Attack Surface Analyzer Helps Developers During the Verification Phase of the Microsoft Security Development Lifecycle (SDL)
Microsoft has released the public version of Attack Surface Analyzer, a tool that determines the security of an application by examining how it affects the computer it is installed on.
Microsoft originally released Attack Surface Analyzer as a public beta in January 2011 during the Blackhat DC security conference. In the year and a half since, the company has reduced the number of false positives, enhanced performance, and made bug fixes, Monty LaRue and Jimmie Lee, Trustworthy Computing Security engineers at Microsoft, wrote on the Security Development Lifecycle blog Thursday. Attack Surface Analyzer 1.0 now has an improved graphical user interface and in-depth documentation, they wrote.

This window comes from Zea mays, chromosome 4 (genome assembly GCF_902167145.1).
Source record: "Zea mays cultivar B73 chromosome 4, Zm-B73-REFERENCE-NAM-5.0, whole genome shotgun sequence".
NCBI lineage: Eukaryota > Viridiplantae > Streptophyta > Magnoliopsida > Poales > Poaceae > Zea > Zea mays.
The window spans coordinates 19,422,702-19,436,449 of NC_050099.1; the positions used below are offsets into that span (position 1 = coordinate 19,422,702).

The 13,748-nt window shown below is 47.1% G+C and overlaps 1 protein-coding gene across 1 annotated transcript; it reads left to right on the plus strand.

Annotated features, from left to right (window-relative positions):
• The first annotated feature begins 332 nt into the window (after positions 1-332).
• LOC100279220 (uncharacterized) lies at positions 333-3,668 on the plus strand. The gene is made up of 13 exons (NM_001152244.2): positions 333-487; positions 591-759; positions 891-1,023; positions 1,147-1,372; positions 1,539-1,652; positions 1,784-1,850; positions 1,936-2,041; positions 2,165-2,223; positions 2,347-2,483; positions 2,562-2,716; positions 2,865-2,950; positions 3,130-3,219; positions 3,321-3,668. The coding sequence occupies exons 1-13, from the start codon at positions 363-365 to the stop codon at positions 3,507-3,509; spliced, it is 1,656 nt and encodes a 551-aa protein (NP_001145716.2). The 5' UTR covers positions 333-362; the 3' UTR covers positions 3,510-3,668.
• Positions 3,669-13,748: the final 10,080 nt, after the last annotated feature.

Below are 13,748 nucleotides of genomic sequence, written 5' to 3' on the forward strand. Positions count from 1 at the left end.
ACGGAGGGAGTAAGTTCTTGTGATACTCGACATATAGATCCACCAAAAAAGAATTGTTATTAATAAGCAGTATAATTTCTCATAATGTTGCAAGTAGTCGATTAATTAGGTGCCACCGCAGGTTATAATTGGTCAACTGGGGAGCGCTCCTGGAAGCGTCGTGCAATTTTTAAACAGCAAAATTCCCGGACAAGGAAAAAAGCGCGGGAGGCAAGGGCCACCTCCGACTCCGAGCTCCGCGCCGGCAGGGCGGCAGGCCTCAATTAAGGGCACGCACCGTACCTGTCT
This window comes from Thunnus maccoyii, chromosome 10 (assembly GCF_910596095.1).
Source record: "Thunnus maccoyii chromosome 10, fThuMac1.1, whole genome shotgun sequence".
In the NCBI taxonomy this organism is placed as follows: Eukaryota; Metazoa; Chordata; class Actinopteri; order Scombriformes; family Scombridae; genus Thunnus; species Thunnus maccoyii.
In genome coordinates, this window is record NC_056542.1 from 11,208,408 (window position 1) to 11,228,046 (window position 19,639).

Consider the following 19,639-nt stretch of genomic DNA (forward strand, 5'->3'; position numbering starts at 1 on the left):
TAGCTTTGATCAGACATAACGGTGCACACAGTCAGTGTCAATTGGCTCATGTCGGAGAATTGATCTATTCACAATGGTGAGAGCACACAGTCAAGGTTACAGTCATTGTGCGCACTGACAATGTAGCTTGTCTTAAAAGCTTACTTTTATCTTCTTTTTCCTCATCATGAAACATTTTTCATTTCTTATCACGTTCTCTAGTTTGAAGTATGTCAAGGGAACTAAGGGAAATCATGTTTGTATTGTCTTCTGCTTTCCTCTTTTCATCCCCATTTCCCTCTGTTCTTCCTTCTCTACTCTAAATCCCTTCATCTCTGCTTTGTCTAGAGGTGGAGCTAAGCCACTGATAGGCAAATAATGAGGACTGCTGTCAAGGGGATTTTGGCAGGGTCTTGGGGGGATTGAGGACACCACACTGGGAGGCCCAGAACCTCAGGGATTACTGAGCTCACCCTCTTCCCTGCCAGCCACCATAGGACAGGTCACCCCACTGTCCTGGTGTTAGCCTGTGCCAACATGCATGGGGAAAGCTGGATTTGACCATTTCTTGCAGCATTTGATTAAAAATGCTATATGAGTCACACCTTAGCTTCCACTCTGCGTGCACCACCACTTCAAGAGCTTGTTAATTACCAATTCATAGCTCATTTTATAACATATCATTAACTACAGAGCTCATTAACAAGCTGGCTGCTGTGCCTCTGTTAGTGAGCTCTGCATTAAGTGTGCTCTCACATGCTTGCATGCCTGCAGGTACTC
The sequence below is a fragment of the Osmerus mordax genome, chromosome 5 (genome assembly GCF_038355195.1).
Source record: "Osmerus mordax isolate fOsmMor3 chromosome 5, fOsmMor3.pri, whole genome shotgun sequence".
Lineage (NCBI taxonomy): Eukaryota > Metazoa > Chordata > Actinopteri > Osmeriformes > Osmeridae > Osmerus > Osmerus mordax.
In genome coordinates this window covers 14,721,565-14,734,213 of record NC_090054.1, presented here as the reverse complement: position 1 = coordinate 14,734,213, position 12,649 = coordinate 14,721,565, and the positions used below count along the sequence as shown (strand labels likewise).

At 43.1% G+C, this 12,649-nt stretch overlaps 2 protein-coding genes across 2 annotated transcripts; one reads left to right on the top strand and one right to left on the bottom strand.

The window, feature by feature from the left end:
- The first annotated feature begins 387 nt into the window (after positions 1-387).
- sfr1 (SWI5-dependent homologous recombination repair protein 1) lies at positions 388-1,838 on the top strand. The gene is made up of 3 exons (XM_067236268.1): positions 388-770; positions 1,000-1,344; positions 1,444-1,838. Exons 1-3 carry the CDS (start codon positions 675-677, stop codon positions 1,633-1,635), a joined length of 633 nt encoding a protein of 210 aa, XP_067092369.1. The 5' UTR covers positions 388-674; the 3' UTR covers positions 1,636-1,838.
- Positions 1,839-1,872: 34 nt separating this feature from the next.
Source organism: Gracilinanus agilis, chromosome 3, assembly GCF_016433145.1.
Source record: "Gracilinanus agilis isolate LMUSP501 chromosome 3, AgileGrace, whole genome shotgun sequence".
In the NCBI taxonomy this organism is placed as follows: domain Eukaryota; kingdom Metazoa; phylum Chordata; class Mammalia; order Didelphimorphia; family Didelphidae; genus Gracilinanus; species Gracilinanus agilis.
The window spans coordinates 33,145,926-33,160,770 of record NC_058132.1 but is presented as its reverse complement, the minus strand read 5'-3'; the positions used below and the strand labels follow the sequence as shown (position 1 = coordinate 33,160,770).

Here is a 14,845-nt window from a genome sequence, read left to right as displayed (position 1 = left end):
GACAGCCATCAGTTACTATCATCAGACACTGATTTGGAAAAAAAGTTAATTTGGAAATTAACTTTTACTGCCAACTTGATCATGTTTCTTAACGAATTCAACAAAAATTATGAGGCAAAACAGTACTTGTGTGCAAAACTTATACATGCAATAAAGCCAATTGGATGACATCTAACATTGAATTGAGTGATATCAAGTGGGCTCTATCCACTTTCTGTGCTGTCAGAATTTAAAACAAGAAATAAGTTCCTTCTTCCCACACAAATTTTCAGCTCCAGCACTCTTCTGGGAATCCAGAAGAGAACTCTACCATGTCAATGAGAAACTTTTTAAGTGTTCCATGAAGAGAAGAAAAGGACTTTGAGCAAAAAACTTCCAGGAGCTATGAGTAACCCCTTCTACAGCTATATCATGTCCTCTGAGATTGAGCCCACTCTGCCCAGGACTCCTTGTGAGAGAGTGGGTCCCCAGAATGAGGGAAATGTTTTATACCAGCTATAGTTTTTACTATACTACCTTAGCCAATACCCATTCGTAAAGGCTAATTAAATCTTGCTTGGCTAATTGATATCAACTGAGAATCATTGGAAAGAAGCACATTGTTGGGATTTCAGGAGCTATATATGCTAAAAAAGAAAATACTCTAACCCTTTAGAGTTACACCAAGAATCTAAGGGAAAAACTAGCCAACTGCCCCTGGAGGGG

The verification tool is designed to help software developers and independent software vendors assess the attack surface of an application or software platform, Tim Rains, director of Microsoft’s Trustworthy Computing group, wrote on the Microsoft Security Blog Thursday. Developers and testers can use this to determine if their applications are secure. Since ASA doesn’t require the original source code, managers and executives can also use the tool to determine how a new application or software being considered would affect the organization’s overall security before deploying it.
“IT Security Auditors can use the tool to evaluate the risk of a particular piece of software installed on the Windows platform during threat risk reviews,” Rains wrote.